FDM vs SLS 3D Printing – What They Mean and When to Use Them
Posted By Lucie Gaget on Jul 23, 2019 |
3D Printing or Additive Manufacturing refers to a group of technologies used to build three-dimensional objects. Depending on your project’s characteristics, the object you need to print, and the quality and cost required, one 3D printing technology might be more suitable than the others.
Currently, the most used technologies are FDM (Fused Deposition Modeling) and SLS (Selective Laser Sintering) but what are the main differences between FDM and SLS processes?
Industrial 3D printing
Although there are professional and industrial FDM 3D Printers, most printers of this type are consumer-grade printers, meaning that they are the most affordable kind of 3D printers and are mostly oriented towards a moderate printing frequency for one or a few users. On the other side, most SLS printers are professional 3D printers or industrial ones. Their cost represents a significant investment but they can handle thousands of high-quality prints per week on uninterrupted production.
If you’re curious about 3D printing but don’t own a 3D printer, you might be wondering if investing in a 3D printer is worth it. If you do, you are probably also thinking about the printing quality, the costs involved and the main characteristics of these two completely different technologies. For those of you who are in that situation, here you will find a side-by-side comparison of what you can get with each type of printer!
FDM vs SLS – The Showdown
As mentioned above, the Fused Deposition Modeling technology allows you to land in the 3D printing world in an affordable way, which is a big advantage, especially for individuals that usually don’t have a company’s budget. The core reason for this lies in the relatively simple concept behind FDM printers, which is to melt a plastic filament while positioning it in a structured way, layer by layer. That simple fact turned Fused Deposition Modeling (FDM) into the most popular printing technology and flooded the market with inexpensive and relatively easy-to-use desktop FDM 3D printers that can create objects in short lead time.
On the other hand, Selective Laser Sintering technology allows to 3D print an object by selectively sintering (ie. forming a solid mass of material by heating it but without reaching liquefaction) sections of successive layers of powder, placed on a powder bed, using a powerful laser beam. This 3D printing process most notably discards the need for support material (as there is unsintered powder all around the object being printed) facilitating the creation of complex and interlocking forms. This significantly more complex technology will cost the owner between 150 000 and 500 000 euros. Thankfully, everyone can still have access to the benefits of SLS technology without the need to purchase a printer by using a professional 3D printing service like Sculpteo.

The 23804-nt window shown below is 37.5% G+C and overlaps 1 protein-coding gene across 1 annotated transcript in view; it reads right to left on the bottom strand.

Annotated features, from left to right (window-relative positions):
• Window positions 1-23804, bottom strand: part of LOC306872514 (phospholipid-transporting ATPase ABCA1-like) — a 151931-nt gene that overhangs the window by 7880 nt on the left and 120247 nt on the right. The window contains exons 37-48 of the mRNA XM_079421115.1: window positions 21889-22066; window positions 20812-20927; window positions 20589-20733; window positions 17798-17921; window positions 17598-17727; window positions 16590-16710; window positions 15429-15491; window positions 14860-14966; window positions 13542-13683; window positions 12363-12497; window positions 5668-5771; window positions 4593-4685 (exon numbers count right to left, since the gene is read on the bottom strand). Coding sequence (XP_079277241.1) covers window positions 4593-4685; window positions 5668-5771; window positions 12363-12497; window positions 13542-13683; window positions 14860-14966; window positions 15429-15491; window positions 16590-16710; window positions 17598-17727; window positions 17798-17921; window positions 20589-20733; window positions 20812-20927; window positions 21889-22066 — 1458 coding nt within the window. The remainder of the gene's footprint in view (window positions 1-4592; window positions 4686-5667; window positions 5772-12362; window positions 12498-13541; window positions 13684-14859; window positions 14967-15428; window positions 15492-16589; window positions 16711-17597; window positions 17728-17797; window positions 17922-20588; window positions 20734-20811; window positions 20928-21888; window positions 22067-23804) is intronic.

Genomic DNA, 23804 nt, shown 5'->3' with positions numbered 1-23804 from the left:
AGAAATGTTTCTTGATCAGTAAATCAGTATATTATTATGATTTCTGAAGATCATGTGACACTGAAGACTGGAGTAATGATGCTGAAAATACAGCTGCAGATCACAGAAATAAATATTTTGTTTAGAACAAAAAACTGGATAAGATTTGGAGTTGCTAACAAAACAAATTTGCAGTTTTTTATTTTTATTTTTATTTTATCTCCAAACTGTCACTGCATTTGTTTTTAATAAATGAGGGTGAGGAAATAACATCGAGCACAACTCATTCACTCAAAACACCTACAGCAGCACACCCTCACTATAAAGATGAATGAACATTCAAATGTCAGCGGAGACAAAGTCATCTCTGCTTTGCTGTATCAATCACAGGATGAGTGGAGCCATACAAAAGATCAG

If you want to discover more about these technologies you can have a look at our 3D Printers and 3D Printing: Technologies, Processes and Techniques page.
The capabilities of FDM and SLS can be analyzed and compared separately for three gradually increasing object complexities:
- Minimum complexity is a simple-shaped object with small or no overhangs. A spinning top will be our example object for this category.
- Middle complexity can be an object with a few overhangs or articulated parts that need to be printed all at once already assembled. For this category, we have chosen a 3D fabric similar to the ones used by the fashion industry, as Danit Peleg did with her 3D printed collection.
- High complexity is an object that may have many large overhangs, thin sections, overhangs in places difficult to access to remove support material or may not have a stable standing position to be printed on. For this case, we went with a Springy ball, which almost checks all characteristics on our list.
The head-to-head comparison done below was completed with the following machines, 3D printing materials and settings:
FDM: Stratasys MOJO and Makerbot Replicator Printers, with a layer thickness between 150 and 200 microns, printing with P430 ABS PLUS and SR-30 Soluble material on the Mojo and PLA on the Makerbot.
SLS: EOS P110 Printer with a layer thickness of 150 microns, printing white Polyamide (also known as SLS Nylon PA12). This is the most commonly used material for SLS printing.
Minimum complexity – The Tippe Top
The FDM Top
The SLS Top
The FDM Top: Due to the curved bottom of the design the top was split into two parts with the purpose of simplifying the printing. It could have been printed in several ways using support material, hence avoiding the use of glue altogether but doing that would render it impossible to print for the majority of the desktop FDM 3D printers, that don’t have a dual extruder and consequently cannot use support material. The top took one hour to print and it was doing its magic right after the two sides were glued together.
The SLS Top: It took 2 days to have the top in our hands using the SLS printer. The printing process itself didn’t take two days but the whole process did as while the top was being printed, hundreds of other objects were being printed too (it wouldn’t be practical to print one single object at once, but if it was done, it would take about an hour too). After printing, the top was polished and dyed, which accounted for about 4 extra hours of post-processing.
For this level of complexity, the main difference between the two tops is the aesthetic appearance. The layering on the SLS print is barely visible (and only on small angles), and even before polishing the surface comes out pretty smooth. On the other side, the FDM print shows an attractive shiny color but also its layers are visible for every angle, on every surface (even vertical ones). Disregarding the juncture and the poorly executed gluing, the text on the inside is hardly readable and the small overhang looks notably different than the rest of the print. Also, for some people, printing it at home can be a lot of fun.
Moreover, you may want to consider the cost of 3D printing, either at home with a full investment in your own printer or the cost of single print using a 3D printing service. It all comes down to how often you print. You can learn more about this with our Should You Buy a 3D Printer or Use a 3D Printing Service? analysis.
Medium Complexity – The ChainMesh
The FDM ChainMesh: The ChainMesh with all its individual parts was printed all at once already assembled, in almost 4 hours. The finish is rough and not really aesthetically pleasing to use for fashion purposes. The mobility between the components is good for a prototype and this allows to test multiple iterations in a short period of time.